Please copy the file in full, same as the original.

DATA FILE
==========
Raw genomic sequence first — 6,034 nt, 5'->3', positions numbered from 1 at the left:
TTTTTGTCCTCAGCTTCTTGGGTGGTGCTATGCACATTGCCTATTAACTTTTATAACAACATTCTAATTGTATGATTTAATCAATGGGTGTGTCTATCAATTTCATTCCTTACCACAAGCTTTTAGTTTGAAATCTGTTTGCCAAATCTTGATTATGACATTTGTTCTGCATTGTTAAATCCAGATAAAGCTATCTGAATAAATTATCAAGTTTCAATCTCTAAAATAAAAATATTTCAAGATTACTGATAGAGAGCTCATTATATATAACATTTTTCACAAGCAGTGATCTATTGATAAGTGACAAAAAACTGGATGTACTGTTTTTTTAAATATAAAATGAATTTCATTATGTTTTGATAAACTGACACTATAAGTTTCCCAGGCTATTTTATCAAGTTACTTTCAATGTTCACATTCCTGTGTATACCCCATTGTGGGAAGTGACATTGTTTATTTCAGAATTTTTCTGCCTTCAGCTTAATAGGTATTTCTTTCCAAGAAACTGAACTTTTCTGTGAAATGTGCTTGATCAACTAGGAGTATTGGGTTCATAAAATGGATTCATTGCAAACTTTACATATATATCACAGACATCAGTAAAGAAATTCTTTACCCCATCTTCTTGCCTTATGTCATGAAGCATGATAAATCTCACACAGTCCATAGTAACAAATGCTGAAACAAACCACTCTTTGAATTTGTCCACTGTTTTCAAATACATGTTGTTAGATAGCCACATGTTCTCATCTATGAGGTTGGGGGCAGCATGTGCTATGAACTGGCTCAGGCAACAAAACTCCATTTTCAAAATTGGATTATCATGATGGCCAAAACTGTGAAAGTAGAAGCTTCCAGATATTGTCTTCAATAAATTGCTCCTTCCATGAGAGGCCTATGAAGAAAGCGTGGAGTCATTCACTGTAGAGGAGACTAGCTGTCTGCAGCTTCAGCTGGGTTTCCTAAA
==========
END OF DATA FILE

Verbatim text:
Raw genomic sequence first — 6,034 nt, 5'->3', positions numbered from 1 at the left:
TTTTTGTCCTCAGCTTCTTGGGTGGTGCTATGCACATTGCCTATTAACTTTTATAACAACATTCTAATTGTATGATTTAATCAATGGGTGTGTCTATCAATTTCATTCCTTACCACAAGCTTTTAGTTTGAAATCTGTTTGCCAAATCTTGATTATGACATTTGTTCTGCATTGTTAAATCCAGATAAAGCTATCTGAATAAATTATCAAGTTTCAATCTCTAAAATAAAAATATTTCAAGATTACTGATAGAGAGCTCATTATATATAACATTTTTCACAAGCAGTGATCTATTGATAAGTGACAAAAAACTGGATGTACTGTTTTTTTAAATATAAAATGAATTTCATTATGTTTTGATAAACTGACACTATAAGTTTCCCAGGCTATTTTATCAAGTTACTTTCAATGTTCACATTCCTGTGTATACCCCATTGTGGGAAGTGACATTGTTTATTTCAGAATTTTTCTGCCTTCAGCTTAATAGGTATTTCTTTCCAAGAAACTGAACTTTTCTGTGAAATGTGCTTGATCAACTAGGAGTATTGGGTTCATAAAATGGATTCATTGCAAACTTTACATATATATCACAGACATCAGTAAAGAAATTCTTTACCCCATCTTCTTGCCTTATGTCATGAAGCATGATAAATCTCACACAGTCCATAGTAACAAATGCTGAAACAAACCACTCTTTGAATTTGTCCACTGTTTTCAAATACATGTTGTTAGATAGCCACATGTTCTCATCTATGAGGTTGGGGGCAGCATGTGCTATGAACTGGCTCAGGCAACAAAACTCCATTTTCAAAATTGGATTATCATGATGGCCAAAACTGTGAAAGTAGAAGCTTCCAGATATTGTCTTCAATAAATTGCTCCTTCCATGAGAGGCCTATGAAGAAAGCGTGGAGTCATTCACTGTAGAGGAGACTAGCTGTCTGCAGCTTCAGCTGGGTTTCCTAAA